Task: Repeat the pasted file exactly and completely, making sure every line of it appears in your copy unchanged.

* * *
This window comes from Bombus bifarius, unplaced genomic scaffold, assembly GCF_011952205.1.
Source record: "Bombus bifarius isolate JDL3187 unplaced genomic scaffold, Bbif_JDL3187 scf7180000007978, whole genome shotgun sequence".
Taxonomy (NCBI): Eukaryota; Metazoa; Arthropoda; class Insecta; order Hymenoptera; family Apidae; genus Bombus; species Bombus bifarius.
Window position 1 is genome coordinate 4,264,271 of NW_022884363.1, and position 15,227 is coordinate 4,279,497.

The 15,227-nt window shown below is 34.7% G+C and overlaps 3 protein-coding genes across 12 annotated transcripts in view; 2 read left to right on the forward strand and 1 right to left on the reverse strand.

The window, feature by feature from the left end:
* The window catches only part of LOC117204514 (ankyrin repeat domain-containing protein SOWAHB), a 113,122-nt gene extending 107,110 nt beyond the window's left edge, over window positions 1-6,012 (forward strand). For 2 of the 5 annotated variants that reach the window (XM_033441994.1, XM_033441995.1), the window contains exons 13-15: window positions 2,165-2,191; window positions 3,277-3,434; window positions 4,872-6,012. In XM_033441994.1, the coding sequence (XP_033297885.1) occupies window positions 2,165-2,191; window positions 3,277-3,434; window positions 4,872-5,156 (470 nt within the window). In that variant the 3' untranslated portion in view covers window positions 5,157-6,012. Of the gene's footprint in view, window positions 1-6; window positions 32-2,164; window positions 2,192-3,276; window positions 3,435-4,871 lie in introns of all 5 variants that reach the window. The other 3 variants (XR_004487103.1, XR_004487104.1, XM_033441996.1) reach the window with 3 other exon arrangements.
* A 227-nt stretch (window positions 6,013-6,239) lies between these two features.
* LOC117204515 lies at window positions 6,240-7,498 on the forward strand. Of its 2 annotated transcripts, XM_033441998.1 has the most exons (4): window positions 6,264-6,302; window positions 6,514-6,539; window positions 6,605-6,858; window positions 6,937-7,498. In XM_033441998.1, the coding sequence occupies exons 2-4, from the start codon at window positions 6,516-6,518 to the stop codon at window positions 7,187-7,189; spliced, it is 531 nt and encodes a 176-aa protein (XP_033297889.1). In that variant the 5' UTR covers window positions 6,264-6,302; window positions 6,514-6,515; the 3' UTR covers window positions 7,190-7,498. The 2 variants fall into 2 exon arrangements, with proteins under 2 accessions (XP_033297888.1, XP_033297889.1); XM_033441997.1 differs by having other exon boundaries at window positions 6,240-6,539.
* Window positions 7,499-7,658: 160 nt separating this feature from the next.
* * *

This window comes from Bombus bifarius, unplaced genomic scaffold, assembly GCF_011952205.1.
Source record: "Bombus bifarius isolate JDL3187 unplaced genomic scaffold, Bbif_JDL3187 scf7180000007978, whole genome shotgun sequence".
Taxonomy (NCBI): Eukaryota; Metazoa; Arthropoda; class Insecta; order Hymenoptera; family Apidae; genus Bombus; species Bombus bifarius.
Window position 1 is genome coordinate 4,264,271 of NW_022884363.1, and position 15,227 is coordinate 4,279,497.

The 15,227-nt window shown below is 34.7% G+C and overlaps 3 protein-coding genes across 12 annotated transcripts in view; 2 read left to right on the forward strand and 1 right to left on the reverse strand.

The window, feature by feature from the left end:
* The window catches only part of LOC117204514 (ankyrin repeat domain-containing protein SOWAHB), a 113,122-nt gene extending 107,110 nt beyond the window's left edge, over window positions 1-6,012 (forward strand). For 2 of the 5 annotated variants that reach the window (XM_033441994.1, XM_033441995.1), the window contains exons 13-15: window positions 2,165-2,191; window positions 3,277-3,434; window positions 4,872-6,012. In XM_033441994.1, the coding sequence (XP_033297885.1) occupies window positions 2,165-2,191; window positions 3,277-3,434; window positions 4,872-5,156 (470 nt within the window). In that variant the 3' untranslated portion in view covers window positions 5,157-6,012. Of the gene's footprint in view, window positions 1-6; window positions 32-2,164; window positions 2,192-3,276; window positions 3,435-4,871 lie in introns of all 5 variants that reach the window. The other 3 variants (XR_004487103.1, XR_004487104.1, XM_033441996.1) reach the window with 3 other exon arrangements.
* A 227-nt stretch (window positions 6,013-6,239) lies between these two features.
* LOC117204515 lies at window positions 6,240-7,498 on the forward strand. Of its 2 annotated transcripts, XM_033441998.1 has the most exons (4): window positions 6,264-6,302; window positions 6,514-6,539; window positions 6,605-6,858; window positions 6,937-7,498. In XM_033441998.1, the coding sequence occupies exons 2-4, from the start codon at window positions 6,516-6,518 to the stop codon at window positions 7,187-7,189; spliced, it is 531 nt and encodes a 176-aa protein (XP_033297889.1). In that variant the 5' UTR covers window positions 6,264-6,302; window positions 6,514-6,515; the 3' UTR covers window positions 7,190-7,498. The 2 variants fall into 2 exon arrangements, with proteins under 2 accessions (XP_033297888.1, XP_033297889.1); XM_033441997.1 differs by having other exon boundaries at window positions 6,240-6,539.
* Window positions 7,499-7,658: 160 nt separating this feature from the next.